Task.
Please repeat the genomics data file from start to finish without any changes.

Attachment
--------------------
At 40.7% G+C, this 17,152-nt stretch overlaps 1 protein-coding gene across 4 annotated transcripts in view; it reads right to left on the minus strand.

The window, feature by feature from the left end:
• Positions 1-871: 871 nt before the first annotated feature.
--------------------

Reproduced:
At 40.7% G+C, this 17,152-nt stretch overlaps 1 protein-coding gene across 4 annotated transcripts in view; it reads right to left on the minus strand.

The window, feature by feature from the left end:
• Positions 1-871: 871 nt before the first annotated feature.